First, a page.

CIRCA-GPUs: Increasing Instruction Reuse Through Inexact Computing in GP-GPUs

Abbas Rahimi, Luca Benini, Rajesh K. Gupta
2016 IEEE design & test  
CMOS) transistor scaling no longer provides uncompromised performance and power gains for integrated computing platforms [1] . Solutions that improve energy efficiencyVperformance per wattVwhile retaining as much generality as possible, are highly desirable. Modern applications including graphics, multimedia, web search, and data analytics offer massive parallelism and significant degrees of tolerance to inexact computing. A general-purpose programmable parallel architecture, such as those
more » ... such as those found in the general-purpose graphics processing units (GP-GPUs), can jointly exploit these two key application characteristics to improve energy efficiency. Inexact computing, or approximate computing, exploits application tolerance to imprecision and trades small losses in output quality for improving performance and energy [2], [3] . These error-tolerant applications exhibit enhanced error resilience at the application level when multiple valid output values are permitted, in effect, creating a relation from input values to (multiple) output values. Lack of precision in computing results, to some extent, can be tolerated as acceptable from the end application point of view. Besides the opportunity for inexact computing of these applications, their parallelism exposes inherent value similarity and locality inside a parallelized program [4]-[6]. This exposed property avoids redundant executions by reusing the result of a similar instruction rather than executing the actual instruction. Instruction reuse comes from the observation that many instructions can be skipped if another instance has already been executed using the same input values [7] . The instruction reuse recalls the outcome of an instruction on a hardware table; therefore, a processor can reuse it temporally if the processor performs the same instruction with the same input values. The combined effort of inexact computing and instruction reuse can yield significant energyefficiency gains since many of the applications that can benefit from parallelism are amenable to approximation. However, there is a lack of techniques Editor's notes: The authors introduce a method that exploits fine-grained parallelism and approximate computing in GP-GPU architecture to increase the energy efficiency through spatial and temporal reuse of instructions. -Jörg Henkel, Karlsruhe Institute of Technology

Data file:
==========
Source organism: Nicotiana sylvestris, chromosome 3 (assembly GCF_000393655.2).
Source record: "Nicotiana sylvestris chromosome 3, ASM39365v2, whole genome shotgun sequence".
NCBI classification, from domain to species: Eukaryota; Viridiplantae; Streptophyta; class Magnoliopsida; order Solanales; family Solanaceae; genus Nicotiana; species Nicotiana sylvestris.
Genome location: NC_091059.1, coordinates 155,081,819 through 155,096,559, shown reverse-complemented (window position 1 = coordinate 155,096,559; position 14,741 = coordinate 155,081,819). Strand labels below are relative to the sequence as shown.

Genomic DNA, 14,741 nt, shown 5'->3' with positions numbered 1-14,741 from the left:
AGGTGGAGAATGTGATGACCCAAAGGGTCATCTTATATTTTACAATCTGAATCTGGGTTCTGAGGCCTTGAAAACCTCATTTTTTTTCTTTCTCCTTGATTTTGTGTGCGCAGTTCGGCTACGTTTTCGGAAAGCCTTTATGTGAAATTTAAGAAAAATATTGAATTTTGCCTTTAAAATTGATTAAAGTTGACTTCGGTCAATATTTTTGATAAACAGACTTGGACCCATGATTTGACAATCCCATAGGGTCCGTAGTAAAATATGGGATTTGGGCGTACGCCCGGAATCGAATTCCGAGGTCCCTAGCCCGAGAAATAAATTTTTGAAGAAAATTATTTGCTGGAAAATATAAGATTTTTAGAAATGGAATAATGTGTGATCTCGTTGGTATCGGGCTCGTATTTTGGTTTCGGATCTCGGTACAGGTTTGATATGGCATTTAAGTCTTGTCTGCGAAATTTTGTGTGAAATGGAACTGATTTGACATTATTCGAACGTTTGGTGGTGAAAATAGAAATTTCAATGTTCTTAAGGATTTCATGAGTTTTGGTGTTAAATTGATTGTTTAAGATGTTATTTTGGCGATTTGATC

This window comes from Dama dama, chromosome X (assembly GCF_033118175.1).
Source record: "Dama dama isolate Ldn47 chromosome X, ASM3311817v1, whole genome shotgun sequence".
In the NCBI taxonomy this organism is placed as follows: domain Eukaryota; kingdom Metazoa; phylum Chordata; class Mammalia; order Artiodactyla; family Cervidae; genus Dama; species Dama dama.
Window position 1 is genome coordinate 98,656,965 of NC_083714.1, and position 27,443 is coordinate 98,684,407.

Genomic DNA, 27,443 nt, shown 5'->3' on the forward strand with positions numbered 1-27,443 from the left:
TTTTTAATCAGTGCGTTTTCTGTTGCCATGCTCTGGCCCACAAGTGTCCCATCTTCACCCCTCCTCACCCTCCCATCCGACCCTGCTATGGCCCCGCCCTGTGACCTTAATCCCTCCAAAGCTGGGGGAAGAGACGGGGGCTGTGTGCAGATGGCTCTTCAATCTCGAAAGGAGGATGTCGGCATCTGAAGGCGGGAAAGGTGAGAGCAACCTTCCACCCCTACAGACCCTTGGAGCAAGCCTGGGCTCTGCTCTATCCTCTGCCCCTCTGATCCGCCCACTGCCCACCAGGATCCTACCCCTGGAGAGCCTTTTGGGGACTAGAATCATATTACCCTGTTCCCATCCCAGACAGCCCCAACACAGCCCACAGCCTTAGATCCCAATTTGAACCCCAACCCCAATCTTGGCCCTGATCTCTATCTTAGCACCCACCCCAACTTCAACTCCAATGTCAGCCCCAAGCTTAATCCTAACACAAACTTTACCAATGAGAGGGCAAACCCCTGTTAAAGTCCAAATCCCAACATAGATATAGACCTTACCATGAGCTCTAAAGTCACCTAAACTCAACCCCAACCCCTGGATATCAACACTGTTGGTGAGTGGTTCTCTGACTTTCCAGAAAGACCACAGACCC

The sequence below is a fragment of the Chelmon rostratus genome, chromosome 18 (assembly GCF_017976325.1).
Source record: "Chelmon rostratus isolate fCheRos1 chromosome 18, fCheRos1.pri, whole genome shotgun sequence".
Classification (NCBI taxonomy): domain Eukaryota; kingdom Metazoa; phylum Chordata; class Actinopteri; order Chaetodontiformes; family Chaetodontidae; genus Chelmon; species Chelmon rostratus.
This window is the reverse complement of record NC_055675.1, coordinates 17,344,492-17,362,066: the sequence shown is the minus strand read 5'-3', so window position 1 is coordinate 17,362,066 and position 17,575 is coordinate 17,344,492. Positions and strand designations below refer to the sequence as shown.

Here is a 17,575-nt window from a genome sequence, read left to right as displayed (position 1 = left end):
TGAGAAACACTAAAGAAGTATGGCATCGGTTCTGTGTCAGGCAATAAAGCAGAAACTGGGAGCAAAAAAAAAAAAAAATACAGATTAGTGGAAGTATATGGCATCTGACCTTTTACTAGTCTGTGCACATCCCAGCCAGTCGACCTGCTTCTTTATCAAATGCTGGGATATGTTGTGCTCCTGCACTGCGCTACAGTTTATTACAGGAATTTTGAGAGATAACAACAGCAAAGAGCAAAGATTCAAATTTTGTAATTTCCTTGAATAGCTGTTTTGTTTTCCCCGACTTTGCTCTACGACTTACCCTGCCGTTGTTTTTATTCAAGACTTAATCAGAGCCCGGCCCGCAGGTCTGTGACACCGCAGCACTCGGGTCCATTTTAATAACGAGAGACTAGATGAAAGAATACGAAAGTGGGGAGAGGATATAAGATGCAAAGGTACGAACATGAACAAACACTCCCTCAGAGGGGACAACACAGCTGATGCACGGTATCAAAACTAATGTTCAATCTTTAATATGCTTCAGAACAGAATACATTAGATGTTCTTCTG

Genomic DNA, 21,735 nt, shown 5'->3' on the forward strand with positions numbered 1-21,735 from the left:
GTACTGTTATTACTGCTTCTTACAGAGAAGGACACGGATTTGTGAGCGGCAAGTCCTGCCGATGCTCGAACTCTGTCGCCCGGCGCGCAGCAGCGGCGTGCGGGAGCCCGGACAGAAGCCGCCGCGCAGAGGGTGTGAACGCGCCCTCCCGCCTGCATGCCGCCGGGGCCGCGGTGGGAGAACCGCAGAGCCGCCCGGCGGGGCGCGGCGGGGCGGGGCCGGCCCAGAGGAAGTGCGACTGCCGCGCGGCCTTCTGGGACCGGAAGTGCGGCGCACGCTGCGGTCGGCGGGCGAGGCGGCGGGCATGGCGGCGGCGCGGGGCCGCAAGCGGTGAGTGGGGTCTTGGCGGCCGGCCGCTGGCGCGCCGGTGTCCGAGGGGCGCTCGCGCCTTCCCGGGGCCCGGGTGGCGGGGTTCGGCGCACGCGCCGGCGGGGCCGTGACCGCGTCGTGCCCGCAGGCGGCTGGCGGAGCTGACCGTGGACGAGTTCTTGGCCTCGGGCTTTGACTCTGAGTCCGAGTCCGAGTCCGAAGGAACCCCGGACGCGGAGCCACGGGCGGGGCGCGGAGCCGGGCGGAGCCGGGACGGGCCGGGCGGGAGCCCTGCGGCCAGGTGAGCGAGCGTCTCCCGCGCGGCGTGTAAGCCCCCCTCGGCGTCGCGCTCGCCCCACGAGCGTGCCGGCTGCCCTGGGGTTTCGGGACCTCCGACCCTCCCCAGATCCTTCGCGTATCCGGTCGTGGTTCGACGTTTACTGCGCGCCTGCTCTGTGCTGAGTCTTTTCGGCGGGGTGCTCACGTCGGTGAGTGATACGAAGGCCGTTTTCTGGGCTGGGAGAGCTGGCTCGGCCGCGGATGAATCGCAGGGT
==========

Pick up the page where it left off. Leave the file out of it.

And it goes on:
doi:10.1109/mdat.2015.2497334 fatcat:z456aqc2sffm5nvud2fsabrrti